History of the wheel user in Linux

Found this on Wikipedia today. Pretty interesting.

In computing, the term wheel refers to a user account with a wheel bit, a system setting that provides additional special system privileges that empower a user to execute restricted commands that ordinary user accounts cannot access.[1][2] The term is derived from the slang phrase big wheel, referring to a person with great power or influence.[1] It was first used in this context with regard to the TENEXoperating system, later distributed under the name TOPS-20 in the 1960s and early 1970s.[2][3]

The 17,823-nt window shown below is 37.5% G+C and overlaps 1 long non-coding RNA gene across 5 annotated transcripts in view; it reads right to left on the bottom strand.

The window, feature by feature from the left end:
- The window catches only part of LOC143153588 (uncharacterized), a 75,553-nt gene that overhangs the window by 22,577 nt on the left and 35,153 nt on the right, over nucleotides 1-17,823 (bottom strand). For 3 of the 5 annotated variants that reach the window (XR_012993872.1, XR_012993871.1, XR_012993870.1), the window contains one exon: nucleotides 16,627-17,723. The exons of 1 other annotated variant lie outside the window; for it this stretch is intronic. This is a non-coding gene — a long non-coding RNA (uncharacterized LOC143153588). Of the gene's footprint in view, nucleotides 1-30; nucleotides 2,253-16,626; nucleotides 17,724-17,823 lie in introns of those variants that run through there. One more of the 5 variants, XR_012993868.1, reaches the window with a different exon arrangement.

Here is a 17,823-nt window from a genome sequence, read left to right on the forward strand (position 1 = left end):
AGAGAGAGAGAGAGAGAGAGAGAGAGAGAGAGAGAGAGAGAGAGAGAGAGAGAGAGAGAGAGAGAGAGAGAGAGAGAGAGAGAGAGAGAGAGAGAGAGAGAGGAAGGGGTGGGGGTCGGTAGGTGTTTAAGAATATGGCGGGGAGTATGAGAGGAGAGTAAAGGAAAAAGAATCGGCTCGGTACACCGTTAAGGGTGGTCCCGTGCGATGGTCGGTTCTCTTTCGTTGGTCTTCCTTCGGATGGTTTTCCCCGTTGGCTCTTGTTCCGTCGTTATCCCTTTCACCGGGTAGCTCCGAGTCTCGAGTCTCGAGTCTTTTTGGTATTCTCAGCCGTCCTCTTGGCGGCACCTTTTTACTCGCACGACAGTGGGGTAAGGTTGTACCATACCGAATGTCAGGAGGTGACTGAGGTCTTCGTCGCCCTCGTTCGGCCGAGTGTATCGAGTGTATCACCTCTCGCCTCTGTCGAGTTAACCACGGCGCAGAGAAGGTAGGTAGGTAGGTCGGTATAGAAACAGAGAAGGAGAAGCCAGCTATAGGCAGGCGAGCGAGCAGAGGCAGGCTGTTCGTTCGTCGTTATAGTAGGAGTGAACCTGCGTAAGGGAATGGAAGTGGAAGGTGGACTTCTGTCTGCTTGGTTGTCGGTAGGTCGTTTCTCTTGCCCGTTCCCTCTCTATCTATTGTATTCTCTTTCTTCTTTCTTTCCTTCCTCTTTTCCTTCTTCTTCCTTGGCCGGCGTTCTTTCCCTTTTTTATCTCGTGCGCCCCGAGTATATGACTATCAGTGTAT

The term was adopted by Unix users in the 1980s, due to the movement of operating system developers and users from TENEX/TOPS-20 to Unix.[2] Modern Unix implementations generally include a security protocol that requires a user to be a member of the wheeluser privileges group in order to gain superuser access to a machine by using the su command.[1][2][4]

Source: http://en.wikipedia.org/wiki/Wheel_%28Unix_term%29